Seasonal Celebrations: Firsts
|Eastern bluebird (male)|
Sometimes that day arrives in north Georgia as early as February but typically it's an early March day. I'm embracing that day. The first tingling of spring.
|view into our garden|
The 'Okame' cherry trees are always anxious to get the spring party started. They typically explode into color around Valentine's Day but all too often Old Man Winter will quash their efforts. And yet, they still try. When they succeed the honey bees and the finches are very happy. You can read more about my experience watching birds eating their blossoms here.This year their opening was pushed back to early March (almost a month later than normal) due to some crazy winter weather. In fact, I'm amazed that they have blooms at all. Most of them must have been tight enough when the ice covered them a few weeks ago.
|Okame Cherry tree|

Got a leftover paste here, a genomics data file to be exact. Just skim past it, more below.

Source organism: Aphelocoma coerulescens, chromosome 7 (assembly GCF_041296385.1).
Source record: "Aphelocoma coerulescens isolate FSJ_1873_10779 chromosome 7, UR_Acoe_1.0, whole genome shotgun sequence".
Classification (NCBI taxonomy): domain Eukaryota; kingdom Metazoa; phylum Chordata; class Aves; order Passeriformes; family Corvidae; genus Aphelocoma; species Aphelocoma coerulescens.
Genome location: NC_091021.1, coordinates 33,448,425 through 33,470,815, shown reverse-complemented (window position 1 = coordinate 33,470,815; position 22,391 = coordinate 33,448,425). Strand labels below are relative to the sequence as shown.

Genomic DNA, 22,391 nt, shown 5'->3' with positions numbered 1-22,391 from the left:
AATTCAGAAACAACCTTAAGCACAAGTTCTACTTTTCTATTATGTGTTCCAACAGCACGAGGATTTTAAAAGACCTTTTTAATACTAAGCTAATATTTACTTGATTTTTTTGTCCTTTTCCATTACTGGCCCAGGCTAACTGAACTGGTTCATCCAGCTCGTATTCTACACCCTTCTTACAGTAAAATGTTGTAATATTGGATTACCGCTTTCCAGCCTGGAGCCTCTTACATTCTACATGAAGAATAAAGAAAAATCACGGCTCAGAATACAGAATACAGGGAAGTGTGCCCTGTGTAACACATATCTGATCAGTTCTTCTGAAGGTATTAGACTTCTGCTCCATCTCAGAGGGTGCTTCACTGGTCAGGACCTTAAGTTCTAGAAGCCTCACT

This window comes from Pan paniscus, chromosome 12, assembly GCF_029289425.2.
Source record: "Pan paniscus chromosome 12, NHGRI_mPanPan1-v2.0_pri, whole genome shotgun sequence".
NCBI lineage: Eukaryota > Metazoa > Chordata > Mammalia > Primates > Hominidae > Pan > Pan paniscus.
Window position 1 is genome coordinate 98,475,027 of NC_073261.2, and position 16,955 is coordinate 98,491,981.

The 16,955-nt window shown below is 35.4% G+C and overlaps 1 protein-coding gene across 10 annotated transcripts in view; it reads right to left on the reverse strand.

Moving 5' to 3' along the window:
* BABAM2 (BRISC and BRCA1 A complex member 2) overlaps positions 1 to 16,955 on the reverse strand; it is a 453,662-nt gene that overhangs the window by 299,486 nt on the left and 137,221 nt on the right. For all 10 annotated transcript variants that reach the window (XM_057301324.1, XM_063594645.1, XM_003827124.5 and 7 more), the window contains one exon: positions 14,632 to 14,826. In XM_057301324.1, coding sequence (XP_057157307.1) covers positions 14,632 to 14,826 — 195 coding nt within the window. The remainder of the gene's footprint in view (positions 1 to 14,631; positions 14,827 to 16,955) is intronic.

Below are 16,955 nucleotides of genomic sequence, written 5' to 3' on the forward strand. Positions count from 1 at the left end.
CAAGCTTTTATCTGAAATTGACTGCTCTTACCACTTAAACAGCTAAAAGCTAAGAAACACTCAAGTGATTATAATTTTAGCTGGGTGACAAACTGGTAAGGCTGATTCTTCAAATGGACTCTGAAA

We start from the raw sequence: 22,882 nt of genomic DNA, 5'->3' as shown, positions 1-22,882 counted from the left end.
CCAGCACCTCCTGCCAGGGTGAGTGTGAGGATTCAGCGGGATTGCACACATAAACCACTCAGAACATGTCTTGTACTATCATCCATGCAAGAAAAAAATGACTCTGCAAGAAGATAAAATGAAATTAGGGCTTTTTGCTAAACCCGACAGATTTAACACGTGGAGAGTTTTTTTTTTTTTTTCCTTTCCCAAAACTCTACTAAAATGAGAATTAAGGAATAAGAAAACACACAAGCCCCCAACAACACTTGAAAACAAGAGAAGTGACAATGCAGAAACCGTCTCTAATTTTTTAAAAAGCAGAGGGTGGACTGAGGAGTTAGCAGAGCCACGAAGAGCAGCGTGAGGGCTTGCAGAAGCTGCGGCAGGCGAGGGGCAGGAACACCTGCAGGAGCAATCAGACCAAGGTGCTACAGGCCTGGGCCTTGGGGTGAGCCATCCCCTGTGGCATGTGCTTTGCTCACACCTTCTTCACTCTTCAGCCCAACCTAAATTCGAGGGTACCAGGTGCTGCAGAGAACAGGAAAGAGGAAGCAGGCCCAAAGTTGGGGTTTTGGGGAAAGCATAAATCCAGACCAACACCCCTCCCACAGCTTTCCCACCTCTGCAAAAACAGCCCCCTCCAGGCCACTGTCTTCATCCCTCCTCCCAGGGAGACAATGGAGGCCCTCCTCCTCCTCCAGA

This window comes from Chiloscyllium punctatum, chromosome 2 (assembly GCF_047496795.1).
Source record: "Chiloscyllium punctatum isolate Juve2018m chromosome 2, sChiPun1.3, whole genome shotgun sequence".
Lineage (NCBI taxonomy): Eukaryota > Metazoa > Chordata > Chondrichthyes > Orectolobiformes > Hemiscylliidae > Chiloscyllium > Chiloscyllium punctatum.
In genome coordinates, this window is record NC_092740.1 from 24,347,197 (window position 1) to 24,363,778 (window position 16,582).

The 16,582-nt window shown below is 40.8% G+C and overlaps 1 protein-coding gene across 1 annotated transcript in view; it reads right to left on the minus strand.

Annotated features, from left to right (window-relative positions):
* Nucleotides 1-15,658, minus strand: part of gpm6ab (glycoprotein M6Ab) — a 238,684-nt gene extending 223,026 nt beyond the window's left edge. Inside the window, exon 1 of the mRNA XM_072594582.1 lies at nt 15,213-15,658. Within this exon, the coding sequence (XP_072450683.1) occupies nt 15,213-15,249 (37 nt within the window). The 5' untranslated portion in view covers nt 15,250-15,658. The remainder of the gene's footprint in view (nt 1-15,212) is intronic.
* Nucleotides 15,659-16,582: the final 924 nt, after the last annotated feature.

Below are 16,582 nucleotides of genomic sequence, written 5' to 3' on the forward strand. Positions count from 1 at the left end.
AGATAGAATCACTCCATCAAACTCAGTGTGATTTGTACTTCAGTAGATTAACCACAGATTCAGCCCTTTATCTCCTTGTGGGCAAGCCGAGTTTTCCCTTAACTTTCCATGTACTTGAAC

I'm going to be rejoicing all the firsts of this spring season because after this long, wet, cold winter it is time to celebrate the new season with verve. I'm joining Donna at Gardens Eye View for Seasonal Celebration. Won't you come along?
One of my favorite things about spring is seeing the new blossoms bud and then burst open on the trees painting the landscape in soft pastels. The orchard trees usually always follow the cherry trees in their bloom time. This year they are blooming in synchronicity giving pollinators a choice of nectar as they emerge from their winter abode.
|honey bee on plum bloom|
If you'd like to see more on the orchard go to my post A Chorus of Pollinators in the Orchard.
A favorite activity is walking through the woods to find all the early emerging spring blossoms that poke up through the leaf litter and shine on the woodland floor. I have tried to recreate this look in our woodland garden by adding many native ephemerals.
The coral honeysuckle is about to burst into bloom. Just in time for the arrival of the first ruby-throated hummingbirds. We usually see the first hummers in late March. If you live in the Lower 48 or southern Canada you can report your first sighting at hummingbirds.net.
You can learn to be a plant observer and report your findings at a citizen science project called Project BudBurst. This is a great way to help in their research.
There is something special about celebrating firsts. They stick in your memory and in your heart. How will you celebrate your first spring day? I hope it is out in the garden.